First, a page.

I don't understand the intensity of much of the Carly Fiorina-bashing ("Can anyone save HP?" Cover Story, Feb. 21). If you lay graphs of the IBM (IBM) and Hewlett-Packard Co. (HPQ) stock prices since her arrival on top of each other, they match within 5%. But people don't bash Big Blue. Plus, HP stock had softened into the 20s before Fiorina dreamed of the Compaq merger.
Fiorina is criticized for too much travel, but I recall reading in BusinessWeek that Jeffrey R. Immelt of General Electric Co. (GE) travels 26 days a month! Nobody bashes him for it. And if you've ever been a consumer of Dell Inc., you know its products are clunkier, more expensive, take longer to ship, and cost more than HP/Compaq or IBM products. Yet Dell is heroic. HP also pays a respectable dividend -- Dell's is zero.
HP could have been either a printer company -- a one-trick pony -- or what Fiorina sought: a major tech institution with a full line of products and cutting-edge research and development. Maybe she didn't lead well enough. But the Wall Streeters only want a spin-off-induced share bump, then they'll bail and let the company fade back into the garage.
Richard M. Frome
I have a lot of respect for Carly. I believe she was correct in her attempt to drive HP into the consumer market as one key strategy. HP already had a strong consumer brand of products. Penetrating the home with the convergence of technology to deliver and manage digital content is a winning strategy. Just ask Apple (AAPL) or Dell (DELL) or Sony (SNE) or Microsoft (MSFT). Making HP click on all cylinders is not akin to sending a man to the moon. HP is far from being in a state of disrepair. HP simply needs to define clearly what it wants to be -- and maniacally drive that strategy.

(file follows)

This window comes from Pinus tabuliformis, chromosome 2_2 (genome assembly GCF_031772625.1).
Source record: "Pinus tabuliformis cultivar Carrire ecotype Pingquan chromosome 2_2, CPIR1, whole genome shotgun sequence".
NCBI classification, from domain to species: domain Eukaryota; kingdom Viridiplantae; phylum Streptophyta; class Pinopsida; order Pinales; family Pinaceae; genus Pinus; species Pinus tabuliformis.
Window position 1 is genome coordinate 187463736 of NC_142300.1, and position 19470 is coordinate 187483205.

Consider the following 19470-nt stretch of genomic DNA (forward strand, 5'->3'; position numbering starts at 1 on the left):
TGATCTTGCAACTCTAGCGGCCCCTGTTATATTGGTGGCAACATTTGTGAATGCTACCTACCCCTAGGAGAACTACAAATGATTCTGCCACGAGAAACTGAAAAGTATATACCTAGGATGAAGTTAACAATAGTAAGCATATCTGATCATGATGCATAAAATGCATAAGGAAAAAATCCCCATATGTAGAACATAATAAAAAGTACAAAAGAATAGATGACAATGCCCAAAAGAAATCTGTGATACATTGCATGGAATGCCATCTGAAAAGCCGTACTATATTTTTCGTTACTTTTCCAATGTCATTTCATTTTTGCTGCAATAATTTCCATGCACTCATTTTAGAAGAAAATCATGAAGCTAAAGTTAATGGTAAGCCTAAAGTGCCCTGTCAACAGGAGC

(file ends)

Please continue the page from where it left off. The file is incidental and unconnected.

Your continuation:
As a current Lucent Technologies Inc. (LU) employee and former Lucent consultant, I have observed Fiorina firsthand. It is important to remember that she was trained and mentored by Richard A. McGinn and that his reign here at Lucent was characterized by the same failings that the industry is now asserting brought Carly down. They include: more than 38 data acquisitions with no due diligence, wild and unsubstantiated Wall Street financial projections, insular management with no real room for dissent or disagreement, and most important, strong marketing with absolutely no implementation plan.
Carly left Lucent before McGinn was dismissed. She was wooed by HP and viewed as its savior, who would bring HP into the 21st century. She did what she knew -- and that was what had happened at AT&T (T) and Lucent. Like McGinn, she really did not understand that corporate vision and strategic plans are more than making broad-based statements -- a lot of motivational talk with no consequences for not following through. Sadly, HP, like AT&T, will probably be sold or broken up, another victim of merger mania.
Phyllis M. Freed
Lucent Technologies Inc.
The heart and soul of HP is in Agilent Technologies Inc. (A), the spin-off of the instrumentation part of HP. The company called HP is an insult to Mr. Hewlett and Mr. Packard. HP should return the HP name to Agilent and rename itself Compaq. There is no innovation at HP, only the selling of commodity items. I used HP oscilloscopes and other unique electronic instruments for many years, and I fully appreciate the innovation and technical leadership that is no longer present at HP.
Going against the conventional wisdom of Wall Street, especially resisting the call to break up HP, was one of Fiorina's strong points. While spin-offs may increase the total value of HP's stock -- benefiting stockholders with only immediate gain as a motive -- for the long term it would probably do more harm than good to the company and its employees. Spinning off divisions so that they stand alone in the marketplace deprives them of a critical mass to withstand the markets' ups and downs and deprives them of the synergy that occurs when similar product lines are marketed together.